“Young people affected by sexual violence are seen as victims or agents of change but rarely both.” Helen Veitch, Children's Rights Consultant
Helen Veitch is a consultant on children's rights with over 20 years’ experience in advocacy, research programming and grant-making with a focus on children's participation, child sexual exploitation and children in domestic work. She is a co-founder of Children Unite and an Oak Fellow at the International Centre: researching child sexual exploitation, violence and trafficking, at the University of Bedfordshire.
My starting point for any discussion around participation is that it is, unfortunately, a really annoying word because there are both active and passive interpretations of it and this trips many of us up. A group of children who participate in a rally and who march and shout, that's passive participation; they are taking part in something. Active participation is when they are the ones who organised the rally, decided the time, negotiated the route with the police and came up with the slogans. When I talk about participation I'm talking about active participation and, for me, the crucial thing is that children are involved in decision making. This is what we need to be looking at more closely in the sector.
I sometimes talk about the ‘pick a child, any child’ problem. Organisations who don't really understand participation think involving any child is sufficient but we need to find 'experts by experience.' Children are not old enough to be experts on many things, but anyone can be an expert on their own experience. So if experience is the key thing that we need to look for then you’re not just picking any child, you're picking a child with a particular experience that is relevant to the work you are doing. If you sit a child down and start talking to them about something they have no knowledge about, they will feel really stupid; if you're asking children about the school curriculum when they don't go to school, there is no point – they will make things up, like all of us do if we don’t know an answer. One of the key themes of my work is understanding the value of children’s participation; when it is worth involving children and when it is not. Their experience is unique and precious, and we shouldn't waste it.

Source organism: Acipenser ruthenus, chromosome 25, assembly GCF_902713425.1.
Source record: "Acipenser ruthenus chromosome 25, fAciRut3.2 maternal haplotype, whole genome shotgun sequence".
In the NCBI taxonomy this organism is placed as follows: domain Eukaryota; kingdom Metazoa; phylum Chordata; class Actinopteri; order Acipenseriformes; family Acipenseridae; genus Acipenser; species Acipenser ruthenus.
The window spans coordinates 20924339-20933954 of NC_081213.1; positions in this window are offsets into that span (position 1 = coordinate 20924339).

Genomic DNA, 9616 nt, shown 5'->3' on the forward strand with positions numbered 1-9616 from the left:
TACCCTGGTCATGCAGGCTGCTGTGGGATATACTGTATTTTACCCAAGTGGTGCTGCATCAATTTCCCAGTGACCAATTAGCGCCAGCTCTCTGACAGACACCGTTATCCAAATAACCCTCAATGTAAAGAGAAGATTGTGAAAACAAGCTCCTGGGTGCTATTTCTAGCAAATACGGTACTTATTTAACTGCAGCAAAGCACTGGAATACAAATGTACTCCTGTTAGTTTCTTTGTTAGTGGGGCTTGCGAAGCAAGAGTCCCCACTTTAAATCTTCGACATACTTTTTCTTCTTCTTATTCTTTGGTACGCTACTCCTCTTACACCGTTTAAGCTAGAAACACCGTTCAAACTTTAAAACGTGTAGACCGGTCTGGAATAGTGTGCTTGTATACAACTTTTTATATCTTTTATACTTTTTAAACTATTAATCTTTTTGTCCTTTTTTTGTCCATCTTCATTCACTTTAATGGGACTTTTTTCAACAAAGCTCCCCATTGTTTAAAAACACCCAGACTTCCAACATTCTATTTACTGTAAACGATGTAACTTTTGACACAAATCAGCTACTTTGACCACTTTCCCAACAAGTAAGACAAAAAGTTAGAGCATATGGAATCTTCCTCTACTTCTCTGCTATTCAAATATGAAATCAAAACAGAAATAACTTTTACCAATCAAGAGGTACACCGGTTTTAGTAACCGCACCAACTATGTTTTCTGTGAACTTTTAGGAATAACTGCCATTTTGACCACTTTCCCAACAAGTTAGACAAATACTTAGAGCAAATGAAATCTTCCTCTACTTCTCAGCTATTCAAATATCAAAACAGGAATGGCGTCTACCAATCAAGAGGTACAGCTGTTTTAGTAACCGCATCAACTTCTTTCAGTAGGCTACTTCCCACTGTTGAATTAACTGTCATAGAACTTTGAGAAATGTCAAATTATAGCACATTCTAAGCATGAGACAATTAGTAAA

When you’re looking at sexual violence there’s a real tension between protection rights and participation rights. Young people affected by sexual violence are seen as victims or agents of change but rarely both. As victims they're supposed to be well-behaved, grateful and vulnerable, they're not supposed to be angry or difficult or articulate or impassioned. But my experience of young people affected by sexual violence is that they are angry, they're angry about what's happened to them and what's happening to other people and the fact that they were silenced. They're difficult because they've experienced trauma and it takes time to let go of trauma. If victims of sexual violence aren't angry, then who is going to be? It's appropriate that they're angry.